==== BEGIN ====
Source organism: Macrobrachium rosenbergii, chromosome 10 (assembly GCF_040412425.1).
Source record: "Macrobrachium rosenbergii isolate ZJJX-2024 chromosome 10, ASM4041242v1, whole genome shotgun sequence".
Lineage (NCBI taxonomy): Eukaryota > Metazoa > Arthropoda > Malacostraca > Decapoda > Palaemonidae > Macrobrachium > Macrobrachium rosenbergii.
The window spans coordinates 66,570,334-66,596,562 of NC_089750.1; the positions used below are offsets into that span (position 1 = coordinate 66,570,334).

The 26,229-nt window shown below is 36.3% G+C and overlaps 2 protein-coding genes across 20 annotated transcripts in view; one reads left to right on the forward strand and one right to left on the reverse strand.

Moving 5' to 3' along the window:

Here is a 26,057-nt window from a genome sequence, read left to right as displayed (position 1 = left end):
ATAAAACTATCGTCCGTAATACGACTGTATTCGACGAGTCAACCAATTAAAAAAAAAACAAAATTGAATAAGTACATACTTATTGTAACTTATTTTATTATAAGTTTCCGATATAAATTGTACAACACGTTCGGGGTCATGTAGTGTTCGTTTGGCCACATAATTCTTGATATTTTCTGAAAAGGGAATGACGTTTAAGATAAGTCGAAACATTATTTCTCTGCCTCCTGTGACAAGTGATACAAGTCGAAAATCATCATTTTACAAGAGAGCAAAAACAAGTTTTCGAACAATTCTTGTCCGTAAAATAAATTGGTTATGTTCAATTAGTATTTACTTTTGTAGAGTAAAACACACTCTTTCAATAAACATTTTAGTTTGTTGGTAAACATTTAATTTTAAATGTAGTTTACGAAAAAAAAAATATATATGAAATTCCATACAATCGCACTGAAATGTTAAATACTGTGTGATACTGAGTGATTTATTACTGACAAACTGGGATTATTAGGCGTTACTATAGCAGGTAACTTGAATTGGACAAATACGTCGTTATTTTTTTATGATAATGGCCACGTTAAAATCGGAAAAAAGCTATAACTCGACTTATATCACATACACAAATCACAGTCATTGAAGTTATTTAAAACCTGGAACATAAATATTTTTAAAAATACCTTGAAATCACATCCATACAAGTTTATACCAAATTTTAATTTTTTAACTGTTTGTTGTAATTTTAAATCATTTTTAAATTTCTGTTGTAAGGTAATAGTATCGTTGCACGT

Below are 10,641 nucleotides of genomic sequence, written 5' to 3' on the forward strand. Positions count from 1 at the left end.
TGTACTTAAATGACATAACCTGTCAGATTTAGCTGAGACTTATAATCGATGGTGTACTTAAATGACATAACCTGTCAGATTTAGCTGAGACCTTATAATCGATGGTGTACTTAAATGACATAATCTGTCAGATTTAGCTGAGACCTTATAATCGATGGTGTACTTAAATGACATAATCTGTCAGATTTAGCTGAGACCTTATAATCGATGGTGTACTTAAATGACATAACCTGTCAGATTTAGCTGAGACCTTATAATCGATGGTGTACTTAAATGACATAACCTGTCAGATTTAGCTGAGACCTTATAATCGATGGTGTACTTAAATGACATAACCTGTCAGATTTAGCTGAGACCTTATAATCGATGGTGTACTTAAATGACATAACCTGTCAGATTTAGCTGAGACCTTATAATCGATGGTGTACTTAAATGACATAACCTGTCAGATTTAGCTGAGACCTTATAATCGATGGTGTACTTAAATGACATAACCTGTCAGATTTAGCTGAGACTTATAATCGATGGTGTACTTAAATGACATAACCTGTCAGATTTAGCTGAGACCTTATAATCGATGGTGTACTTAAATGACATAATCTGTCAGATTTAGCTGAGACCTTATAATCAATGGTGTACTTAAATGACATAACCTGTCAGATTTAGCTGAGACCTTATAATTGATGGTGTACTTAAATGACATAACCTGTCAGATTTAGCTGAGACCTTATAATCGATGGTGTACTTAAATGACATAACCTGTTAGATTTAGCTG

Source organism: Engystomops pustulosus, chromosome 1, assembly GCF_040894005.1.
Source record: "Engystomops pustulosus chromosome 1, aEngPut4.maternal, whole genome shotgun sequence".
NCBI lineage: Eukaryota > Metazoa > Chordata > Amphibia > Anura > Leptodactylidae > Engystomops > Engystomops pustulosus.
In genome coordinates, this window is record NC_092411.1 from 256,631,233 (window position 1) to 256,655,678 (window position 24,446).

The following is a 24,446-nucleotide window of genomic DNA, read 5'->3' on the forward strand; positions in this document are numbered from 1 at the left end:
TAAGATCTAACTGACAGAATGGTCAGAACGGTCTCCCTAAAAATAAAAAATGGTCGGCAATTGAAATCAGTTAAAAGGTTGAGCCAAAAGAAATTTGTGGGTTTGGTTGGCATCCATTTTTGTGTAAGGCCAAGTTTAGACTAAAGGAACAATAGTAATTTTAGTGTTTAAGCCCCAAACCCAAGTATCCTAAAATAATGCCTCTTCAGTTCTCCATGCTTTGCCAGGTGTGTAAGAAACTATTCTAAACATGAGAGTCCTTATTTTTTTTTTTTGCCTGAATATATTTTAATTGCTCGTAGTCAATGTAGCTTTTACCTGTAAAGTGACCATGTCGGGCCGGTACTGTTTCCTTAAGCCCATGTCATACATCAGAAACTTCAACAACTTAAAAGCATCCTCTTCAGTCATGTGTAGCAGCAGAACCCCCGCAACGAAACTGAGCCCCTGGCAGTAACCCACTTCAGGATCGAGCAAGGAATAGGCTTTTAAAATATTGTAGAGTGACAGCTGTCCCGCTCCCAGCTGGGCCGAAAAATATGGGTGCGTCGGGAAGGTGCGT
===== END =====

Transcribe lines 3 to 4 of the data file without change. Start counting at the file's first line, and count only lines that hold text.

Lineage (NCBI taxonomy): Eukaryota > Metazoa > Arthropoda > Malacostraca > Decapoda > Palaemonidae > Macrobrachium > Macrobrachium rosenbergii.
The window spans coordinates 66,570,334-66,596,562 of NC_089750.1; the positions used below are offsets into that span (position 1 = coordinate 66,570,334).